Abington Library ready to start curbside pickup/dropoff starting May 26
It’s been an unusual start to 2020 for the Abington Public Library. First, the building closed for three weeks in mid-February to replace the nearly 20-year-old carpets. Then less than two weeks after patrons were allowed back in, the library was forced to close its doors again as the COVID-19 pandemic shuttered many businesses and institutions.
“It’s been an extraordinarily strange start to the year,” said Abington Public Library Director Deborah Grimmett.
Business is about to pick back up, however. Libraries will be allowed to start lending out materials via curbside pick-ups and drop-offs beginning May 25 as part of Gov. Charlie Baker’s phased reopening of the state.
“We’re pretty happy,” Grimmett said. “For those people who prefer to read print, or don’t have access to digital services because they don’t have access to the internet at home or devices, we’ve been gravely concerned about them.”
Although the library’s doors have been closed and print materials locked inside, Grimmett said her team has been busy helping patrons get materials electronically via a pair of digital apps called Hoopla and Overdrive. With more time on their hands in recent weeks, Abington readers have been busy bookworms. Grimmett said circulation numbers have jumped 25 percent since the shutdown took effect in March, with numbers up 100 percent this past April alone compared to April 2019.
“A 25 percent increase is a fairly substantial number,” said Grimmett. “Usually two, three, four percent is good growth.”
The additional digital borrowing has kept Abington’s librarians busy while mostly working from home. Not only does the Abington team curate all the reading selections for the Overdrive app, they’ve also taken on customer service responsibilities, helping troubleshoot issues Abington patrons may be having downloading materials, logging in, or getting the apps to work.
Library staff have also found other ways to keep Abington’s reading community together, including helping book clubs continue to meet through teleconferencing apps, and producing videos for children.
“Last night at home in one window I had a book club meeting, and in the other I was ordering copies of the club’s next book,” Grimmett said.
Erin Miner, a kindergarten and first grade special education teacher, as well as a mother of three, is among those excited to swing by the library, even if it’s in the car.
“As a teacher, I am excited because I am doing read-alouds for my students each week and I feel as though I have read through all the books currently in my house, so I am looking forward to using this for work as well,” she said. “The only tough part will be keeping [my daughter] Leah from trying to bust in and visit her favorite person, Ms. Amy.”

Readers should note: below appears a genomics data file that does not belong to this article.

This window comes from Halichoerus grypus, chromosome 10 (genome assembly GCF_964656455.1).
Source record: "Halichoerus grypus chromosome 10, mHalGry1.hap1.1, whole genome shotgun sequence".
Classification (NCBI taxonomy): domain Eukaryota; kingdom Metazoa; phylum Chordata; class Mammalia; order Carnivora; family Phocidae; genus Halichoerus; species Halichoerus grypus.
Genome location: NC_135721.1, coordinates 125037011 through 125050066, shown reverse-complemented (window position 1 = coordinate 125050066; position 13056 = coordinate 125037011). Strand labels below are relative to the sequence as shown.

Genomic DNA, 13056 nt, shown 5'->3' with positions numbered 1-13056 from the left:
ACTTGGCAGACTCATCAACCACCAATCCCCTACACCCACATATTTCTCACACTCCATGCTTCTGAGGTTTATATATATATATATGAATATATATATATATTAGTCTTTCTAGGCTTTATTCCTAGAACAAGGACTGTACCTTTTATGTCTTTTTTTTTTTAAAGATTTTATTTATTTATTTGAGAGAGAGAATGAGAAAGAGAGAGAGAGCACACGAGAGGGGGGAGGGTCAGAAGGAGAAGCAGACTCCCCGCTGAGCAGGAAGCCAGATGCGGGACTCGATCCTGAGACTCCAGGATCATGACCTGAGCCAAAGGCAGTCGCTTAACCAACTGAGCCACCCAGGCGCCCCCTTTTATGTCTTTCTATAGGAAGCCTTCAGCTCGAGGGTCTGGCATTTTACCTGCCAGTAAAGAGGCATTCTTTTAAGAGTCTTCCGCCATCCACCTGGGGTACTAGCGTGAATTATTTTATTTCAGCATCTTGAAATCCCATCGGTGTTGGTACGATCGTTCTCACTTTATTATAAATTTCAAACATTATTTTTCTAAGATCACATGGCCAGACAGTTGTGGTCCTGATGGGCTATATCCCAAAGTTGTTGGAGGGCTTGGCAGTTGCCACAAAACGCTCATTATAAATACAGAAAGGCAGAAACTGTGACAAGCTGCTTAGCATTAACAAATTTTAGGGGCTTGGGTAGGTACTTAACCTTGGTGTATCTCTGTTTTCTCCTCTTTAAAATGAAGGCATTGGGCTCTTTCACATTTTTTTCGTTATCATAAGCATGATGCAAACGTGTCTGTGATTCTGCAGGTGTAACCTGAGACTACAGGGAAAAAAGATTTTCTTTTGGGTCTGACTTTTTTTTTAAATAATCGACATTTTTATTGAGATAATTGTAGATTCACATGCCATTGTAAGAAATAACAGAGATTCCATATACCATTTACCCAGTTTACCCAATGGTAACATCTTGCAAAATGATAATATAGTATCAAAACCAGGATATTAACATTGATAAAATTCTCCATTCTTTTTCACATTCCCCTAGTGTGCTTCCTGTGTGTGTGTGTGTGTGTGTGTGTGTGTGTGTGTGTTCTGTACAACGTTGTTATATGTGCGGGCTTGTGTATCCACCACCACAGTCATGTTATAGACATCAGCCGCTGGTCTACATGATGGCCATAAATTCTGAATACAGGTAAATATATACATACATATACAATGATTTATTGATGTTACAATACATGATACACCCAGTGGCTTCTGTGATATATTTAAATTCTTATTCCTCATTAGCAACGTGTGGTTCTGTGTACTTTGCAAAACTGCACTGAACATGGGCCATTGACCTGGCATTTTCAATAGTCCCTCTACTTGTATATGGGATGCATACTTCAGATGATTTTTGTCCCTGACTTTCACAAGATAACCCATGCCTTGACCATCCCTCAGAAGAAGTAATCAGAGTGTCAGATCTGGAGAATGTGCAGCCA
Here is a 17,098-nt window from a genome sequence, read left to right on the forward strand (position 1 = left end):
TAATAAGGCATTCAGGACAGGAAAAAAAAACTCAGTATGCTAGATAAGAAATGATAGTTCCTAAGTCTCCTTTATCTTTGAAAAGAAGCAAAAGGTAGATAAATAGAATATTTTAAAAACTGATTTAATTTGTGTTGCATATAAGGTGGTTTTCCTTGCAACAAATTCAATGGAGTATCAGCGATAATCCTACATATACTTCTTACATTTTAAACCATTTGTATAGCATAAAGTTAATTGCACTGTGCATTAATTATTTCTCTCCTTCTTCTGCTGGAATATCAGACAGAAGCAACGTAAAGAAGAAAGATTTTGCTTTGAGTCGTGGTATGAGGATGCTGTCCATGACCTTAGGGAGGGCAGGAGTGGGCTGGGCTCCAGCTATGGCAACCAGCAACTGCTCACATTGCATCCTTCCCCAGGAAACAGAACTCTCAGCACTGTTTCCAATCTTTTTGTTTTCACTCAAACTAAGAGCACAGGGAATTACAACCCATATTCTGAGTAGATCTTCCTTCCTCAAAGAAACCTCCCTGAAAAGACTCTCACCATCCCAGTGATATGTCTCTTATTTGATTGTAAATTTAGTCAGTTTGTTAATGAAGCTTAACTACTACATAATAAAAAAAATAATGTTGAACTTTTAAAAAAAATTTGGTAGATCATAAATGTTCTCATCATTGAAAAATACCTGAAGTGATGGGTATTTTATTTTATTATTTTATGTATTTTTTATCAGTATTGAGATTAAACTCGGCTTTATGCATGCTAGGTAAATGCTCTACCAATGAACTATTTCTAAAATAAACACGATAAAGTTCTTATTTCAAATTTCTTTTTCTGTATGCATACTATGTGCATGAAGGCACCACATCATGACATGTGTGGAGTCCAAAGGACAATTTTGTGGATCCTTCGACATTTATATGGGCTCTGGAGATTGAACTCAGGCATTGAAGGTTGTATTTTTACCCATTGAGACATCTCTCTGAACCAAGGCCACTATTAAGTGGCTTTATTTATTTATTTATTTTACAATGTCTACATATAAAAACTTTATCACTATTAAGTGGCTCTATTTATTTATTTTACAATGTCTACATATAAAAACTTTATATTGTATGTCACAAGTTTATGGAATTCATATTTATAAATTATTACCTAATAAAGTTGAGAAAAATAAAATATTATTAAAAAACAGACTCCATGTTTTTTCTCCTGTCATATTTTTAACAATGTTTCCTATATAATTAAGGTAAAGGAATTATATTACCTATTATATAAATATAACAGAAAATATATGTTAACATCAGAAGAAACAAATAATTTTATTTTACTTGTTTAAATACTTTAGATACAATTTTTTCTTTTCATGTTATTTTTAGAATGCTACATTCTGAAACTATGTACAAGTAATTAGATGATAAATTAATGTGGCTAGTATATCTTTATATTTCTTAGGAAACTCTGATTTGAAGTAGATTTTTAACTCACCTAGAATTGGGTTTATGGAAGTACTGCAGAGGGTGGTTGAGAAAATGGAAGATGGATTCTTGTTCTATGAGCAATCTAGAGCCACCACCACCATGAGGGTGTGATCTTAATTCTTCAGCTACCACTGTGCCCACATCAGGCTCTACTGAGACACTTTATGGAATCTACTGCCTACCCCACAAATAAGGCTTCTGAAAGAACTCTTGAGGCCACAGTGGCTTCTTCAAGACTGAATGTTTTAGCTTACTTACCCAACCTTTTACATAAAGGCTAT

Based on advice from Abington Health Agent Marty Golightly, librarians started returning to work last week to prepare for next week’s opening.
Patrons wanting to take out books can send an email to firstname.lastname@example.org, or call 781-982-2139, and librarians will gather requests.
Materials can be picked up during certain windows of time starting May 26: Monday through Friday from 11 a.m. to 4:30 p.m., and Saturday from 10:30 a.m. to 1 p.m.
When it comes to disinfecting returned materials, Grimmett said the library will be following national industry standards, which call for materials to be quarantined for 72 hours.
“We take them out of the drop-off bin, put them on a cart, and then nobody touches them for 72 hours, and then we check them in,” she said. “That seems to be the best information we have.”
There will be a few changes when people are allowed back in to the library, which is expected to happen during Phase 2 of the state’s reopening plan. Plexiglass shields have been installed at the librarian desks. There will be less seating in study areas. Certain walkways may be made one-way to help people remain six feet apart. The Library Board of Trustees is also considering designating certain hours for seniors and those who are immuno-comppromised, Grimmett said.
BELOW IS THE MESSAGE ABINGTON PUBLIC LIBRARY DIRECTOR DEBORAH GRIMMETT SENT OUT ON MAY 19
Dear Abington Families,
Under the Governor’s “Reopening Massachusetts” plan, curbside pickup of library materials can begin next week. The Abington Public Library will start offering curbside pickup on Tuesday May 26th. If you want books, please email email@example.com, or call the Library at 781-982-2139, and we will gather materials for you. We can offer you specific titles, or an assortment such as “ten picture books for a four year old who likes dinosaurs and space”. Socially distanced pickup windows will be offered Monday through Friday from 11:00 AM to 4:30 PM, and Saturday from 10:30 AM to 1:00 PM, beginning May 26th.
Delivery between libraries has not yet been restored, so your choices are limited to items we currently have in the building. Delivery restoration will take some time. Returns may be placed in the Library’s book and audio-visual drops. Please no donations at this time. Please also understand that for everyone’s safety, library returns must be quarantined for 72 hours before we can check items in and remove them from your borrower’s record. Limited access to the Library building will be allowed in Phase Two of the reopening plan; we do not yet know when this will happen, and what services will be allowed. Please visit our website for more details at https://www.abingtonpl.org/APLcurbside.pdf
We hope that you are safe and well and we look forward to seeing you soon!
Deborah Grimmett, Library DirectorThe Staff and Trustees of the Abington Public Library